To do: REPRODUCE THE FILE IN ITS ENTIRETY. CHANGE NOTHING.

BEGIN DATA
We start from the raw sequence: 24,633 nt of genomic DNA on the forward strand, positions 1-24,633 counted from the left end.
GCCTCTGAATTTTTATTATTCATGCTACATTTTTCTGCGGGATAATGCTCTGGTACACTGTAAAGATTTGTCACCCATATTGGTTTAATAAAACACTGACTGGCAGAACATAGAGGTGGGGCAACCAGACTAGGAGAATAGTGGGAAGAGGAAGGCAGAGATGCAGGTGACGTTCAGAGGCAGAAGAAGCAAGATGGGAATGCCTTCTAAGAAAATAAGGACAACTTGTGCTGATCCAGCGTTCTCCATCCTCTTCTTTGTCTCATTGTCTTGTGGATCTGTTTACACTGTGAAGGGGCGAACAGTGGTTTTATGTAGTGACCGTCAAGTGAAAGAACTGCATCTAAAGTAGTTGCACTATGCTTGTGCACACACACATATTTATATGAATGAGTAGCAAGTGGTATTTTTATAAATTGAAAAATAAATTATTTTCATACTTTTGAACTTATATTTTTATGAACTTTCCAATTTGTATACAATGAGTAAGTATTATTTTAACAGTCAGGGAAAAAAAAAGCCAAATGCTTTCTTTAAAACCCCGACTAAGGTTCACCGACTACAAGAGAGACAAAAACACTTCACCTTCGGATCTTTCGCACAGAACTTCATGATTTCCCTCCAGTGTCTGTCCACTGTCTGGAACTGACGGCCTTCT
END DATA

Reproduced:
We start from the raw sequence: 24,633 nt of genomic DNA on the forward strand, positions 1-24,633 counted from the left end.
GCCTCTGAATTTTTATTATTCATGCTACATTTTTCTGCGGGATAATGCTCTGGTACACTGTAAAGATTTGTCACCCATATTGGTTTAATAAAACACTGACTGGCAGAACATAGAGGTGGGGCAACCAGACTAGGAGAATAGTGGGAAGAGGAAGGCAGAGATGCAGGTGACGTTCAGAGGCAGAAGAAGCAAGATGGGAATGCCTTCTAAGAAAATAAGGACAACTTGTGCTGATCCAGCGTTCTCCATCCTCTTCTTTGTCTCATTGTCTTGTGGATCTGTTTACACTGTGAAGGGGCGAACAGTGGTTTTATGTAGTGACCGTCAAGTGAAAGAACTGCATCTAAAGTAGTTGCACTATGCTTGTGCACACACACATATTTATATGAATGAGTAGCAAGTGGTATTTTTATAAATTGAAAAATAAATTATTTTCATACTTTTGAACTTATATTTTTATGAACTTTCCAATTTGTATACAATGAGTAAGTATTATTTTAACAGTCAGGGAAAAAAAAAGCCAAATGCTTTCTTTAAAACCCCGACTAAGGTTCACCGACTACAAGAGAGACAAAAACACTTCACCTTCGGATCTTTCGCACAGAACTTCATGATTTCCCTCCAGTGTCTGTCCACTGTCTGGAACTGACGGCCTTCT